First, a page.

A career change can be daunting for anybody. It can be an especially intimidating task for women who have been out of the workforce for five, 10 or 20 years to care for children or aging parents.
About 43 percent of highly qualified women take a career break at some point. Many find it difficult to relaunch that career, said Katie Dunn, founder of this week's Back to Business Women's Conference, but it's not impossible.
More than 100 of those highly qualified women are gathering at a Research Triangle Park conference center this week to get tips, advice and strategies for getting back to work. WRAL.com was among the sponsors for the conference, which I had the opportunity to attend on Thursday. I met some great women who all are ready to work.
"You guys are the leader moms," said Dunn, a Cary mom who recently went back to work full-time as an associate director at the MBA Career Management Center at UNC Kenan-Flagler Business School. "Start seeing yourself that way. It will change the way that others see you and, more importantly, the way you see yourself."
During the conference, attendees had their pictures taken for their LinkedIn pages, sat through resume or interview critiques, met with recruiters from local companies and learned about everything from how to market themselves to how four local women got back to work after long breaks.
There was some great information and advice. Dunn, who I featured last month, hopes to keep the participants connected as their job searches continue. She plans to organize the conference again next fall.
For the moms out there who couldn't make it, but are ready to get back to work, here are some tips and advice gleaned from Thursday's sessions.
1. Update your LinkedIn page now.
Maybe LinkedIn didn't even exist the last time you were looking for a job, but it is critical for anybody looking for one now. More than 90 percent of recruiters use LinkedIn to look for candidates and vet them, career coach Linda Conklin told the crowd Thursday. The site lets job seekers post a full resume with details and experiences for potential employers to see.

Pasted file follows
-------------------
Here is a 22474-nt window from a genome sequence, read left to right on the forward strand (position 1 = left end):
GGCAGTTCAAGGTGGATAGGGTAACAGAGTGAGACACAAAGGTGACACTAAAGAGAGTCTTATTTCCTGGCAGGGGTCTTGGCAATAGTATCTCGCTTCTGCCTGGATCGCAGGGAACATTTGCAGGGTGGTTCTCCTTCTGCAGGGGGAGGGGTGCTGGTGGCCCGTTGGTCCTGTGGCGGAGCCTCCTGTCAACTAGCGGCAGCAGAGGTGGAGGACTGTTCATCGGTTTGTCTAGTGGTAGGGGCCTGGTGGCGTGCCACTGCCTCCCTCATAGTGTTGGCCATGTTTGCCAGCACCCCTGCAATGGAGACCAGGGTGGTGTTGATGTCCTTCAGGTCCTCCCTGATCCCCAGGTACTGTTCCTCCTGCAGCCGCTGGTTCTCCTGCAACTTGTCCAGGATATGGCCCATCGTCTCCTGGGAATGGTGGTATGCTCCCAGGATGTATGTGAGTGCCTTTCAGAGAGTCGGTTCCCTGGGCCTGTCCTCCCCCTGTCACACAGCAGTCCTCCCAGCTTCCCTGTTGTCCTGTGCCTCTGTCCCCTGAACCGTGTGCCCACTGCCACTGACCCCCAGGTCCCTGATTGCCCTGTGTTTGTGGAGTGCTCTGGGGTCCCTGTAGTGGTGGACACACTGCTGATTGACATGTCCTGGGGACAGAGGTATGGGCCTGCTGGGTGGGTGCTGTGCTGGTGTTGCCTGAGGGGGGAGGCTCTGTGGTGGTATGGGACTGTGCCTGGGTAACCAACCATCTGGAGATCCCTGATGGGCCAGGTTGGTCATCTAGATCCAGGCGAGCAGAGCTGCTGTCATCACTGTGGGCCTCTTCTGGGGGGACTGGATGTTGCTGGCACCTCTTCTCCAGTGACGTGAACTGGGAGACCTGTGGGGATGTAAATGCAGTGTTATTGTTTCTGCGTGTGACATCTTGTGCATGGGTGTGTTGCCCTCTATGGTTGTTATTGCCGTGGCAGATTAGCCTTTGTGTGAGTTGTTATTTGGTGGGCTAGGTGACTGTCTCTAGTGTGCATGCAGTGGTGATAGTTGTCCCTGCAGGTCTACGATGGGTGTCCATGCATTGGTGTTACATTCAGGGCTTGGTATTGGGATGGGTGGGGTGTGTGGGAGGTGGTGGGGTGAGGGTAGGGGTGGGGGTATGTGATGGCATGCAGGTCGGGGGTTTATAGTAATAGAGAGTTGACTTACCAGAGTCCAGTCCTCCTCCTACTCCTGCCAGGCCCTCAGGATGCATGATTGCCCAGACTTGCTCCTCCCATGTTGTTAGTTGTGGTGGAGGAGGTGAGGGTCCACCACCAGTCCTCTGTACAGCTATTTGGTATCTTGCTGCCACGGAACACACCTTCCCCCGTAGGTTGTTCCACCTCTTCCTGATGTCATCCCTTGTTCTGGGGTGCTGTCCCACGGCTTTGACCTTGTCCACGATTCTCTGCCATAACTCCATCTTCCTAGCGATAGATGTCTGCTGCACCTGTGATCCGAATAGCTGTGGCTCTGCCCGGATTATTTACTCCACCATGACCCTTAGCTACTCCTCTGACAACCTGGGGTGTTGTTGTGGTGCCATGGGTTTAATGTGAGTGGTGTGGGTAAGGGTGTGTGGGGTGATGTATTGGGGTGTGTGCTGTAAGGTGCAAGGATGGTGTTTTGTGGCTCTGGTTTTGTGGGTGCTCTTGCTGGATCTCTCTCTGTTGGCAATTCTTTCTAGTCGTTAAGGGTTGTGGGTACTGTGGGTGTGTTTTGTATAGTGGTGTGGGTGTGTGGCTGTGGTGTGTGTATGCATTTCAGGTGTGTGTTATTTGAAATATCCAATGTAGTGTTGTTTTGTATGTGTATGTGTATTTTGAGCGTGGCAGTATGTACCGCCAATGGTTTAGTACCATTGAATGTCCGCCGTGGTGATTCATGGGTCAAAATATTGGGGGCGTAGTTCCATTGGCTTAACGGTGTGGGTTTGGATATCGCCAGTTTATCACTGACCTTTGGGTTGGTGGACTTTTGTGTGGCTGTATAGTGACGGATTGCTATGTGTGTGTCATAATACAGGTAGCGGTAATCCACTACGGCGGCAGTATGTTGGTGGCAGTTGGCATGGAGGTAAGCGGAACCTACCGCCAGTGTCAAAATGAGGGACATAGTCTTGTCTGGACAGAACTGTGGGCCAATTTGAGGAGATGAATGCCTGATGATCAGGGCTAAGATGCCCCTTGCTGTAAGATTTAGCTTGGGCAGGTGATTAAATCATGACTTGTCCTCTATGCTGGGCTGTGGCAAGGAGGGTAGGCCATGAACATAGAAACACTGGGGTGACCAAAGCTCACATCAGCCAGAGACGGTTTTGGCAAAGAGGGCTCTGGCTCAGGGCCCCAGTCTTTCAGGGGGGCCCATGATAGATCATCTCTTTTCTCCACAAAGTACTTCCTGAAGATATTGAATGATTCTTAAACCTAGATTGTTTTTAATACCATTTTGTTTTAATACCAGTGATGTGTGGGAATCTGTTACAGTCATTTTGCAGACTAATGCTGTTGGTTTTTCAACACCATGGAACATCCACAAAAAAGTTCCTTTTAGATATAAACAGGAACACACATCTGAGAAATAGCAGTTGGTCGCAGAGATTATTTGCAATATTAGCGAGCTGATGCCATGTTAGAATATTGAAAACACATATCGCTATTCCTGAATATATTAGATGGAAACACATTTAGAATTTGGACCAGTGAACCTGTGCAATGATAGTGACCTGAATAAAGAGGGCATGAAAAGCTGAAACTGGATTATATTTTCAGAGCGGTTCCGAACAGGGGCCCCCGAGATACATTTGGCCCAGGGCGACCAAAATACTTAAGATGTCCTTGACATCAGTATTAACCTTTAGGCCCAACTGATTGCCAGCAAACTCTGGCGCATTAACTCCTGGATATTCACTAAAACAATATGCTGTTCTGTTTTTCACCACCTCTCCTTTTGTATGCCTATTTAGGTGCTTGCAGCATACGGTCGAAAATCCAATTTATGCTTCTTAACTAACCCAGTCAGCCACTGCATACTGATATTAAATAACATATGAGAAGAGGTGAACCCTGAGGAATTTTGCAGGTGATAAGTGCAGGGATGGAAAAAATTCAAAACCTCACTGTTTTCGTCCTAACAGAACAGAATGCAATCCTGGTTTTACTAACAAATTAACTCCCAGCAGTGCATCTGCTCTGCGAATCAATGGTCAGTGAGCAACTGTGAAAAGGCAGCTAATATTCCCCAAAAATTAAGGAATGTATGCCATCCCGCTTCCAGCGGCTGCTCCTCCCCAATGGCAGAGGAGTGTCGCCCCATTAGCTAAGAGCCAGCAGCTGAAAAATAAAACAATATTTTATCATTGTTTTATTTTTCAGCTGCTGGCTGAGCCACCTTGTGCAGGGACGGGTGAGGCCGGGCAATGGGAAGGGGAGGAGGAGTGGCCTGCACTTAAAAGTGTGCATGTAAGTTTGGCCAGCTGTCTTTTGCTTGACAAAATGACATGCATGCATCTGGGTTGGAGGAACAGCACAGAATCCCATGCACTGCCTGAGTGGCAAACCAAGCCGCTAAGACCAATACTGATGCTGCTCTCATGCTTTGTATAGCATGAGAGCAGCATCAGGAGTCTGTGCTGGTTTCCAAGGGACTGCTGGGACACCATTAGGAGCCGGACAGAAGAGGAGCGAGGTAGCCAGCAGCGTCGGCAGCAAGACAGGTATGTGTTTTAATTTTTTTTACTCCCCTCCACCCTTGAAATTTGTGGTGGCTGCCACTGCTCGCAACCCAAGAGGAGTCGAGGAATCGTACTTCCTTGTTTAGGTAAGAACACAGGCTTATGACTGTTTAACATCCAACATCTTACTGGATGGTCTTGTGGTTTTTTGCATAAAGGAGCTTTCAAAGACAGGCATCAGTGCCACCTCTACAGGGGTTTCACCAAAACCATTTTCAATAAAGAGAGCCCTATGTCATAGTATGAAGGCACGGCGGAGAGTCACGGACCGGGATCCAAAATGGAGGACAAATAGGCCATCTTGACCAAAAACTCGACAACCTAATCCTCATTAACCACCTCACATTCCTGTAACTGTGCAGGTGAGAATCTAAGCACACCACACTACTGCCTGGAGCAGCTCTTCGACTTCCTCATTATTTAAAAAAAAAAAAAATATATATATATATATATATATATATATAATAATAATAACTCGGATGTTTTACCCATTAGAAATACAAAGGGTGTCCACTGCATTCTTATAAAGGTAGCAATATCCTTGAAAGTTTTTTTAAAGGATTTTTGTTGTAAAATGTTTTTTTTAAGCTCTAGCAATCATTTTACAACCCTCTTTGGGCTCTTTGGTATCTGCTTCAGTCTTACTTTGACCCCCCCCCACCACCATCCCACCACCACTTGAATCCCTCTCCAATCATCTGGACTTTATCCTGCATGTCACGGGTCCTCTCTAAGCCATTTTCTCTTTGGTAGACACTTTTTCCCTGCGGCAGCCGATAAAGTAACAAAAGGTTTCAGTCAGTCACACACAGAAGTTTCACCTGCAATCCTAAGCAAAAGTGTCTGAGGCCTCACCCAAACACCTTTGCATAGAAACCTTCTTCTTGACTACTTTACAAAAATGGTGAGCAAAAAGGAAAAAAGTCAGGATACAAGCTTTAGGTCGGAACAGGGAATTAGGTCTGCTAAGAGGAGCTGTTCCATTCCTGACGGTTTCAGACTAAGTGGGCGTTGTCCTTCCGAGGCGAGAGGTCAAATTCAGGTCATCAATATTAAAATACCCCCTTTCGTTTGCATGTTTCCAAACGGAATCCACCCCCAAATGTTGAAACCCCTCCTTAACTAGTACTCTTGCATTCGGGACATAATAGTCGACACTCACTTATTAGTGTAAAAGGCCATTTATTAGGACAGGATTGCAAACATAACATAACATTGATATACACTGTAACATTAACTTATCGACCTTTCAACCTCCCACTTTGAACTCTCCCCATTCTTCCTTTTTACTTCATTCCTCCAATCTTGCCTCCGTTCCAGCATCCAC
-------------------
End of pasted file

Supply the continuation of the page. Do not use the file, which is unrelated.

It's also an easy way to connect with old colleagues, neighbors and friends, who might know somebody who is looking for the skills that you offer. LinkedIn groups allow you to meet up with alumni from your alma mater, professionals in your industry and others. Once you connect with old contacts, you can then set up one-on-one meetings to learn more about how the industry has changed since you left the workforce or what career decisions they've made for themselves.
But don't immediately launch these conversations with requests for a job, said Carol Fishman Cohen, CEO of iRelaunch, which helps those who have taken career breaks. Instead, write that you're in "information gathering mode," she said, to show that you're going through a thoughtful and deliberate process as you look for work.
2. Learn something new.
Even if you're not ready to get back to work, it's always a good idea to keep up your skills. Look for certification programs that might be useful in your industry or focus on something that you're interested in. Check out courses offered by professional associations. Take classes at a community college. Scan the vast number of online courses offered on sites such as Lynda.com, Udemy.com and CodeAcademy.com to update technical skills.